12 Hospital-acquired injuries are falls and other traumatic injuries (broken or dislocated bones, crushing injuries, or burns) that occur while a patient is in the hospital. Although some falls and injuries may occur when hospitals are providing quality care, many others can be avoided. Leapfrog’s standard is that a hospital’s rate of falls & injuries is close to zero SOURCE: Results of the 2013 Leapfrog Hospital Survey (www.LeapfrogGroup.org/HospitalSurveyReport)

13 Leapfrog uses a standardized infection ratio (SIR) to aggregate a hospital’s performance on Central-Line Associated Bloodstream Infections across multiple ICU types and to standardize the reporting out of a hospital’s performance. The SIR is a ratio of a hospital’s actual number of infections over an expected number of infections. SOURCE: Results of the 2013 Leapfrog Hospital Survey (www.LeapfrogGroup.org/HospitalSurveyReport)

14 Leapfrog uses a standardized infection ratio (SIR) to aggregate a hospital’s performance on Catheter-Associated Urinary Tract Infections across multiple ICU types and to standardize the reporting out of a hospital’s performance. The SIR is a ratio of a hospital’s actual number of infections over an expected number of infections was the first year that Leapfrog included this measure on the survey. SOURCE: Results of the 2013 Leapfrog Hospital Survey (www.LeapfrogGroup.org/HospitalSurveyReport)

15 Hospital-acquired Conditions (HACs) are medical conditions or complications that were not present when a patient was admitted to the hospital, but developed as a result of errors or accidents in the hospital. Hospitals can prevent many of these conditions; some hospitals have zero or close to zero reported HACs. SOURCE: Results of the 2013 Leapfrog Hospital Survey (www.LeapfrogGroup.org/HospitalSurveyReport)

16 Research has shown that hospitals staffing their ICUs with physicians who are certified in critical care medicine (intensivists) can reduce ICU mortality by as much as 40%. Leapfrog’s standard asks that patients in adult or pediatric medical and/or surgical or neuro ICUs are being cared for by intensivists. These intensivists are present at least 8 hours a day, 7 days per week. When not present in the ICU, the intensivist responds to pages within 5 minutes or has another physician, physician assistant, nurse practitioner, or trained nurse that does reach the patient within 5 minutes. SOURCE: Results of the 2013 Leapfrog Hospital Survey (www.LeapfrogGroup.org/HospitalSurveyReport)

17 Leapfrog’s standard asks that the hospital has a policy in place so that if a Never Event occurs, the hospital will (a) apologize to the patient and/or family (b) report the event to an outside agency (c) perform root-cause analysis (d) waive costs directly related to the Never Event and (e) make a copy of the policy available to patients and payers SOURCE: Results of the 2013 Leapfrog Hospital Survey (www.LeapfrogGroup.org/HospitalSurveyReport)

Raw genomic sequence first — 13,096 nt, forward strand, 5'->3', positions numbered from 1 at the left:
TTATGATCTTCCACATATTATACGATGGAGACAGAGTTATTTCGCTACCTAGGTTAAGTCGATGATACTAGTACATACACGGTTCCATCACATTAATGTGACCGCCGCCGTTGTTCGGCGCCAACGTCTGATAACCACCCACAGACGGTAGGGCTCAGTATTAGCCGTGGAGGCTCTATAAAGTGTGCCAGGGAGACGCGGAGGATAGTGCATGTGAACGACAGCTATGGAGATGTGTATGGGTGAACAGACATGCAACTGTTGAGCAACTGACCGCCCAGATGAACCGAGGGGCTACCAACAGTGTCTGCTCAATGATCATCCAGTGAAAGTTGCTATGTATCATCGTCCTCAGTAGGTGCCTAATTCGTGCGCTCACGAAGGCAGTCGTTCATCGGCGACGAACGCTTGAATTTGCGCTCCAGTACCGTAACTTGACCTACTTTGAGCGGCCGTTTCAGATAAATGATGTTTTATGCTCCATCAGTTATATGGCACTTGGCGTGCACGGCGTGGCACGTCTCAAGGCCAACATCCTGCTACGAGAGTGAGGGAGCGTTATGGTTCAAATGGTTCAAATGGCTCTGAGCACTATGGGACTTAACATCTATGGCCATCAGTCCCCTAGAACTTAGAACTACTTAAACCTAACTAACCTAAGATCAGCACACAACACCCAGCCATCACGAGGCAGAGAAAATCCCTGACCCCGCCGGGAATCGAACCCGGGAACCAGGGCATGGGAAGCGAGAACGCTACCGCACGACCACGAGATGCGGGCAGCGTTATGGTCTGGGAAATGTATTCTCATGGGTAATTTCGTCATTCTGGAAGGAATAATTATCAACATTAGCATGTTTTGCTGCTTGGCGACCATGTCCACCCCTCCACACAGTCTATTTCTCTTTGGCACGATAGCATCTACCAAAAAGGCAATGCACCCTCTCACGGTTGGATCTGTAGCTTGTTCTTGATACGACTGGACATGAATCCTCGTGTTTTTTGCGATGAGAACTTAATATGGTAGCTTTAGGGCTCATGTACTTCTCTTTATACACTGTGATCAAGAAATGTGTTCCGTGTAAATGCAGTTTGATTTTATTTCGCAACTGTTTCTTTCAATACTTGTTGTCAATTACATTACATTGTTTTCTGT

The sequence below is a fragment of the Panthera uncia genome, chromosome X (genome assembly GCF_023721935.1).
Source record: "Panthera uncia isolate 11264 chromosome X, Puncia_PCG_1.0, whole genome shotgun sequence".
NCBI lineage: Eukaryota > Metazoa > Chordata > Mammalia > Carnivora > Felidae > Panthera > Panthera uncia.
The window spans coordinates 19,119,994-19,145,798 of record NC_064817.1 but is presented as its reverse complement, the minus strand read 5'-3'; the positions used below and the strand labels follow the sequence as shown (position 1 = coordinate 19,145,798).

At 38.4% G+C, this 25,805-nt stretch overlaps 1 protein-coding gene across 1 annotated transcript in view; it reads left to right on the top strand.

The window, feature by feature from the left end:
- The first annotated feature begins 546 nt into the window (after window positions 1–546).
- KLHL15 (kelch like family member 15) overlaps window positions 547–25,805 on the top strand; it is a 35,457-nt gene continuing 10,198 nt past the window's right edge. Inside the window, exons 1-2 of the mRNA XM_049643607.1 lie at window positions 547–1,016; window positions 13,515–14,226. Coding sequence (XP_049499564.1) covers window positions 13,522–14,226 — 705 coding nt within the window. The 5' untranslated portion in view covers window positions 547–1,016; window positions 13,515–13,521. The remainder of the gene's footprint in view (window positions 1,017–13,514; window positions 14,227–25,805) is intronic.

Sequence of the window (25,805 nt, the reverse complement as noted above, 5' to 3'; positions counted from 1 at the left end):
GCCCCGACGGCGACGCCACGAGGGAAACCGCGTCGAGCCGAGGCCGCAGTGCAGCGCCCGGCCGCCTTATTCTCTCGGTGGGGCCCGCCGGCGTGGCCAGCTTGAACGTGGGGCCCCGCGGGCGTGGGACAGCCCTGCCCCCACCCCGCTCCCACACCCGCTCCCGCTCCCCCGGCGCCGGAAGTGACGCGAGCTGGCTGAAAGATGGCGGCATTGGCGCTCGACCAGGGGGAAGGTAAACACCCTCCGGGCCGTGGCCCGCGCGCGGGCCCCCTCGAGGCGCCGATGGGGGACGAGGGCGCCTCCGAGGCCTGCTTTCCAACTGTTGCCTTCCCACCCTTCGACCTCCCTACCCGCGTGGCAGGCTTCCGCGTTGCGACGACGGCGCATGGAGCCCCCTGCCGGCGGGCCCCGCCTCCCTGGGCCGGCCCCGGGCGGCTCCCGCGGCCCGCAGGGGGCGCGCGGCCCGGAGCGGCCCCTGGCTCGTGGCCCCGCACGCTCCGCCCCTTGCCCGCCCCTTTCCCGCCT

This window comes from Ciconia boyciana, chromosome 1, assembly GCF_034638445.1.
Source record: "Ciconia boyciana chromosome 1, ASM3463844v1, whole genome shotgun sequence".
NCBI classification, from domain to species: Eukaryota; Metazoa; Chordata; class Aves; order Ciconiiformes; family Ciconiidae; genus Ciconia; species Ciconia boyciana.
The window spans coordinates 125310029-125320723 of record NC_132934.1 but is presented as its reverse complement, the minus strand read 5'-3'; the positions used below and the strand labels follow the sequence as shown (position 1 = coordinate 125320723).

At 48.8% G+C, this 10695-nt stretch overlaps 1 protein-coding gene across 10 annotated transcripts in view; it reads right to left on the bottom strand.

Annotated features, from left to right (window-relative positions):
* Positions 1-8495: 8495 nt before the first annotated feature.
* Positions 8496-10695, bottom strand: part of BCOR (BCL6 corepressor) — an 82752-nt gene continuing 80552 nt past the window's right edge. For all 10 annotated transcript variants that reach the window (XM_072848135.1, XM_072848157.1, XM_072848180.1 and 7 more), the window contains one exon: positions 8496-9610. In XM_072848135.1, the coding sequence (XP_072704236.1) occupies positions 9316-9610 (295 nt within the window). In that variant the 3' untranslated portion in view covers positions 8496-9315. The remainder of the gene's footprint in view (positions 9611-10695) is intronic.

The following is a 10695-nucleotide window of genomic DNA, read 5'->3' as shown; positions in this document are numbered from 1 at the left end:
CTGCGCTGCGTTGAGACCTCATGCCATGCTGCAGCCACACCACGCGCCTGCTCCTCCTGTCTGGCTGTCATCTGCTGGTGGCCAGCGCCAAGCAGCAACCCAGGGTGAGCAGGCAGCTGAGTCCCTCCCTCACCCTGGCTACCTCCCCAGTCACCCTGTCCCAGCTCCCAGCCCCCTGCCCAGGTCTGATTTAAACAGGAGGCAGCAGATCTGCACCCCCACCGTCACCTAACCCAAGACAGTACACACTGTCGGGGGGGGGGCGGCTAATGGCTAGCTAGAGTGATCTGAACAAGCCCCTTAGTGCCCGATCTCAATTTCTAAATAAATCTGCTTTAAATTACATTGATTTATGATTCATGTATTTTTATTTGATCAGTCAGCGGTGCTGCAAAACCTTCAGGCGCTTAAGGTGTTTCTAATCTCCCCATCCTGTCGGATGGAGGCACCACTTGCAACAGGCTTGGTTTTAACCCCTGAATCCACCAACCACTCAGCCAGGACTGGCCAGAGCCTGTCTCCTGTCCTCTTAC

18 Leapfrog asks hospitals to report on their implementation of eight National Quality Forum-endorsed Safe Practices that, if adopted, can improve patient safety in healthcare settings. SOURCE: Results of the 2013 Leapfrog Hospital Survey (www.LeapfrogGroup.org/HospitalSurveyReport)

19 Not having enough nurses and the lack of quality nurse education can expose patients to greater risk. Short staffing in particular has been linked to increased mortality, complications, adverse events, longer hospital stays, and greater resource usage. Leapfrog believes the public deserves to know about hospitals with strong nursing workforces, as this leads directly to increased safety and quality. SOURCE: Results of the 2013 Leapfrog Hospital Survey (www.LeapfrogGroup.org/HospitalSurveyReport)

20 Leapfrog is the only ratings provider that tracks and rewards Magnet® Status, an elite designation for nursing excellence, and gives credit to hospitals with this designation as fully meeting Leapfrog’s standard. Developed by the American Nurses Credentialing Center (ANCC), Magnet is the leading source of successful nursing practices and strategies worldwide. SOURCE: Results of the 2013 Leapfrog Hospital Survey (www.LeapfrogGroup.org/HospitalSurveyReport)

21 Many healthcare-associated infections (HAIs) are caused by pathogens transmitted from one patient to another via the contaminated hands of healthcare workers. The CDC estimates that approximately 2 million patients annually acquire an HAI, and nearly 90,000 patients die as a result. Hand hygiene is one of the most important and effective means to stop the spread of pathogens in healthcare facilities. SOURCE: Results of the 2013 Leapfrog Hospital Survey (www.LeapfrogGroup.org/HospitalSurveyReport)